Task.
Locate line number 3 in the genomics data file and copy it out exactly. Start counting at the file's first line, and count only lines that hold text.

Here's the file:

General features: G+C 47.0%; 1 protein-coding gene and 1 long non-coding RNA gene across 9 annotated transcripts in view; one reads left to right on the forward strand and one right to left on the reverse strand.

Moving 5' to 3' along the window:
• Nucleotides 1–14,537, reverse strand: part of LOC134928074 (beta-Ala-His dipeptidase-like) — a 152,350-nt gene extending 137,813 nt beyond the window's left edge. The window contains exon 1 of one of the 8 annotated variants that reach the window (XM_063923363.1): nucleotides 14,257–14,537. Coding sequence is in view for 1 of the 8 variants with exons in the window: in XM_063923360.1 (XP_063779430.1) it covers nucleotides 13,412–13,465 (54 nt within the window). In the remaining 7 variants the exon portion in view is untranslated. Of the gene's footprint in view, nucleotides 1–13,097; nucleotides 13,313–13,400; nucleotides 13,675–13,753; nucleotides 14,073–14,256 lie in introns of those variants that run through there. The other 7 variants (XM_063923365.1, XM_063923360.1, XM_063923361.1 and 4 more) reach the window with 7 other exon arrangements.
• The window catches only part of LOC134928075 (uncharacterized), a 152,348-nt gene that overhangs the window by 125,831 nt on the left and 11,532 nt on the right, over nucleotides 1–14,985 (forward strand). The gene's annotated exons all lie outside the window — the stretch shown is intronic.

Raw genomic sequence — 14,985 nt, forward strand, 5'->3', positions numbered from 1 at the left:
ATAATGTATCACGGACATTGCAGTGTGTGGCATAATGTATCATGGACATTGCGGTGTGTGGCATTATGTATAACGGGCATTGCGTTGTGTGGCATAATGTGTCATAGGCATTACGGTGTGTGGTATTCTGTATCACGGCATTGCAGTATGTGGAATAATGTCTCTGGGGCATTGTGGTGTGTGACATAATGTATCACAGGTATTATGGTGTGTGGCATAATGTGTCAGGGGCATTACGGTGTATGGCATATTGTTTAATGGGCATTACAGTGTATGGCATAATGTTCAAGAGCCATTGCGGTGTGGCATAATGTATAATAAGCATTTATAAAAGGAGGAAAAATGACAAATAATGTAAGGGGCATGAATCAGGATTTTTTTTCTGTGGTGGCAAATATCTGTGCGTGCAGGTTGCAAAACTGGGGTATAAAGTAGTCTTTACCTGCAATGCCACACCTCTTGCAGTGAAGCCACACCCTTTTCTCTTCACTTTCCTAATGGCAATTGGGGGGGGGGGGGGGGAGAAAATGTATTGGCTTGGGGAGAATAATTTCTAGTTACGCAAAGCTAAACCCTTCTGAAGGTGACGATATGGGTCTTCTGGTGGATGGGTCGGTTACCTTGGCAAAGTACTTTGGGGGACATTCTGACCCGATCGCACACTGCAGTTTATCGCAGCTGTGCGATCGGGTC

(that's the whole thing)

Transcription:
• Nucleotides 1–14,537, reverse strand: part of LOC134928074 (beta-Ala-His dipeptidase-like) — a 152,350-nt gene extending 137,813 nt beyond the window's left edge. The window contains exon 1 of one of the 8 annotated variants that reach the window (XM_063923363.1): nucleotides 14,257–14,537. Coding sequence is in view for 1 of the 8 variants with exons in the window: in XM_063923360.1 (XP_063779430.1) it covers nucleotides 13,412–13,465 (54 nt within the window). In the remaining 7 variants the exon portion in view is untranslated. Of the gene's footprint in view, nucleotides 1–13,097; nucleotides 13,313–13,400; nucleotides 13,675–13,753; nucleotides 14,073–14,256 lie in introns of those variants that run through there. The other 7 variants (XM_063923365.1, XM_063923360.1, XM_063923361.1 and 4 more) reach the window with 7 other exon arrangements.